- The recipient's Center must provide a completed CMS 2728 Form to the donor center upon match offer acceptance.
- Medicare entitlement should always be confirmed prior to transplantation so that the patient is aware of any potential out of pocket expenses, the need to choose RX coverage and other related financial issues.
- Many centers have unsensitized "O" patients with an incompatible "A", "B" or "AB" donor that have been waiting a long time for a match offer. If your patient has another donor, you can DOUBLE their odds of receiving a match offer by entering the second donor into NKR.
- One criterion that the Medical Board prioritized in the Match Offer Selection Policy was wait time. Wait time is accrued for days that the pair is "exportable" and is NOT based on registration date. The sooner a center can make a pair exportable and the longer the pair remains exportable, the more wait time the pair will accrue.
- Abundant A2 donors - If you have an “O” recipient pair, consider accepting an A2 donor – there are abundant (16) unmatched A2 donors in the system and only 3 of those A2 PDs are paired with highly sensitized patients.
- Many donors are declined on anatomy, blocking potential matches. In some cases, these declines can be overcome by offering the other kidney which may not exhibit complex anatomy. Two new options have been added to the "kidney to be donated" field in the donor profile: 1) left but right available and 2) right but left available. If the kidney that you are offering has complex anatomy and the other kidney can be offered, you can overcome anatomy declines and help get your patient get transplanted.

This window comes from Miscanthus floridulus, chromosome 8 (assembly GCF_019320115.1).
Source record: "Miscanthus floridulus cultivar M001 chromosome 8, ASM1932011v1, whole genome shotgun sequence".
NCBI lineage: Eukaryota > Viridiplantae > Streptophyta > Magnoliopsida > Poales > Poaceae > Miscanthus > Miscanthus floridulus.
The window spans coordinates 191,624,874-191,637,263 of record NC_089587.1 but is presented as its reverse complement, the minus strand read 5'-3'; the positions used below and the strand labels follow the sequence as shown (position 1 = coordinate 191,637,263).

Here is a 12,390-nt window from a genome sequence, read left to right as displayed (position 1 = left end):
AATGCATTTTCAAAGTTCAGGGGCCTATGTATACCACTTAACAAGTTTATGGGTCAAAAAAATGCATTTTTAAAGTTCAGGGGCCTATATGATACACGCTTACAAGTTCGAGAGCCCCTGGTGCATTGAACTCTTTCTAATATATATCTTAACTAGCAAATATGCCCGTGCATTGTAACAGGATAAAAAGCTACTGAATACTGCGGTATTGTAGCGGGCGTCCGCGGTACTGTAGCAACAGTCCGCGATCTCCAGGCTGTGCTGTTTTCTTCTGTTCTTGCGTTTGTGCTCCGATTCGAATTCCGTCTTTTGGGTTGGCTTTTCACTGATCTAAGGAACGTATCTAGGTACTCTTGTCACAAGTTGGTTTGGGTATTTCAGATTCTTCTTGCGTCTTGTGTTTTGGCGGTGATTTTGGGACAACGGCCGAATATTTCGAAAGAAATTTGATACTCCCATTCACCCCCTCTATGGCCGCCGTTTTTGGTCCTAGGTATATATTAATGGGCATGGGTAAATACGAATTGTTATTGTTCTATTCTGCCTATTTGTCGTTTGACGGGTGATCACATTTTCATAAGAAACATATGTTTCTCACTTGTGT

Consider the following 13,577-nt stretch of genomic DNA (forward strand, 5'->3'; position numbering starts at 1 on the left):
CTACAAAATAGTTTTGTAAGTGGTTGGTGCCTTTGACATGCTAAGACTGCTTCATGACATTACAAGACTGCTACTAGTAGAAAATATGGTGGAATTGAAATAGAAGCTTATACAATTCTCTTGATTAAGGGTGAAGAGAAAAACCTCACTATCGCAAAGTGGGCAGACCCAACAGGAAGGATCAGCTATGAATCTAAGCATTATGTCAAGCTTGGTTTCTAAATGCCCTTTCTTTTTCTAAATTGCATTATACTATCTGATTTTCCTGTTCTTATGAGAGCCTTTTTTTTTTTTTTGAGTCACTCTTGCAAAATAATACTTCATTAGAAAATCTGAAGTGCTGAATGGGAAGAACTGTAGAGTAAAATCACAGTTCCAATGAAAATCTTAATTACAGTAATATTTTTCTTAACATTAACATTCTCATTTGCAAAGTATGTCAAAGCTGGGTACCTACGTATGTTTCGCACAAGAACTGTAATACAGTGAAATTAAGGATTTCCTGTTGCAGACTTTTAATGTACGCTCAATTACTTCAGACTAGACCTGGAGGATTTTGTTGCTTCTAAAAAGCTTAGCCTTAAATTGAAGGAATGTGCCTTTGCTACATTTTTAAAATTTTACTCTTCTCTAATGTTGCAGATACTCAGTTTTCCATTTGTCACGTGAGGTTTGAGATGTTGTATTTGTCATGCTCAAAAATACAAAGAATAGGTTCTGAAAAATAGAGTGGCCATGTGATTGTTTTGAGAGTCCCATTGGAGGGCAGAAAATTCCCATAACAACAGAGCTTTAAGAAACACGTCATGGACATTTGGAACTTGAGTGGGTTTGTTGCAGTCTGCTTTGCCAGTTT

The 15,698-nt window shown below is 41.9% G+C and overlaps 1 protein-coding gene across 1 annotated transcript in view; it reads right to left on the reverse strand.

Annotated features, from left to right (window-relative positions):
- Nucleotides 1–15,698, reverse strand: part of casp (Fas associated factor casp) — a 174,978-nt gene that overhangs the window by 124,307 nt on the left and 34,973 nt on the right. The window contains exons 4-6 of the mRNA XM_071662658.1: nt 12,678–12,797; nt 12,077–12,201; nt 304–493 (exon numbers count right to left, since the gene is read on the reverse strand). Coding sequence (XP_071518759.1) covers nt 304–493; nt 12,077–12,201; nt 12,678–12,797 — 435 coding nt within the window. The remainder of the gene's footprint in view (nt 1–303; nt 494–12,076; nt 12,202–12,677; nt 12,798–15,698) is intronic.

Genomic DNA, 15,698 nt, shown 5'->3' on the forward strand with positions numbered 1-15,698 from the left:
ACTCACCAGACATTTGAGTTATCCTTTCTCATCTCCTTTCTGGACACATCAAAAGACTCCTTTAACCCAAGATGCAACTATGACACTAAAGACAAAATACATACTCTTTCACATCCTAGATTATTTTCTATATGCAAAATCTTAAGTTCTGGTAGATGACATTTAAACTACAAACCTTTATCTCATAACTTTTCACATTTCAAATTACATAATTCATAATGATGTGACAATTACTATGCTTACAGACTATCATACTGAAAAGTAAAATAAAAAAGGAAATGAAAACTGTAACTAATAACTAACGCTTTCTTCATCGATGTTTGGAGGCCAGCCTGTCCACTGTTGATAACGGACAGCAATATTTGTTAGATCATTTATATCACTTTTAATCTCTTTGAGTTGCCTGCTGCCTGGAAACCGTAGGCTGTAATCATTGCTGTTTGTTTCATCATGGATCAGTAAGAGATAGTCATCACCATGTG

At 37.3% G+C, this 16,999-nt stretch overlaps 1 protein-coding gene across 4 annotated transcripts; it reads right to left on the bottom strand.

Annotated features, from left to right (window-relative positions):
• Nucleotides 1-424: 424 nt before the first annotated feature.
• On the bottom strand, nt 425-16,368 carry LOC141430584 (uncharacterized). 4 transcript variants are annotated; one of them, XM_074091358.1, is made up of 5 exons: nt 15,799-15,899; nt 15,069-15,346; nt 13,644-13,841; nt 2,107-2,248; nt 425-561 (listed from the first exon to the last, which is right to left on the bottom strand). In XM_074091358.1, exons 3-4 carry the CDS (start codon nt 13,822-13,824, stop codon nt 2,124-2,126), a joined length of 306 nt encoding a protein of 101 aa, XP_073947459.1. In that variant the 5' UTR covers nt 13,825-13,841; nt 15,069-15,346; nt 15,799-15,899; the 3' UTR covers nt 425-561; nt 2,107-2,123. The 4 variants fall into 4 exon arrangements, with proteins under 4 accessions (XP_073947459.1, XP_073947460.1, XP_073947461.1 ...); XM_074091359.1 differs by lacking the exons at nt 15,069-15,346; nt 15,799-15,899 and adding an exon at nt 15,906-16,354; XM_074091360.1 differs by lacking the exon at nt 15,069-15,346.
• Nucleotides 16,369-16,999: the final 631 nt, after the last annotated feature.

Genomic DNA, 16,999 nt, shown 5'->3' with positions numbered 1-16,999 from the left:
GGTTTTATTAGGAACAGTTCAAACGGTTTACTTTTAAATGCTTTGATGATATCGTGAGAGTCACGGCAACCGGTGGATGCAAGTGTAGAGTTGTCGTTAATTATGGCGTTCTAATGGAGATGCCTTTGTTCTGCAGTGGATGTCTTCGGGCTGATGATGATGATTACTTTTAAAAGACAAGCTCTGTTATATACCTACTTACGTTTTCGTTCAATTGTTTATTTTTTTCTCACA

- Compatible pairs: When considering which compatible pairs are appropriate for paired exchange, look for blood type combinations that will match quickly. An A, B or AB patient with a compatible O donor will find a match immediately while other compatible pair blood type combinations (e.g. O to O, A to A, etc.) may not be matched as quickly and therefor may not be good candidates for paired exchange because of the longer wait times.
- More centers should consider using charter flights to ship kidneys when no direct flights are available. For a mere 18% average increase in costs over an “on board courier” transit times are reduced from an average of 11 hours to less than 5 hours (see attached analysis). Charter flights reduce CIT and help limit late nights for your surgical teams.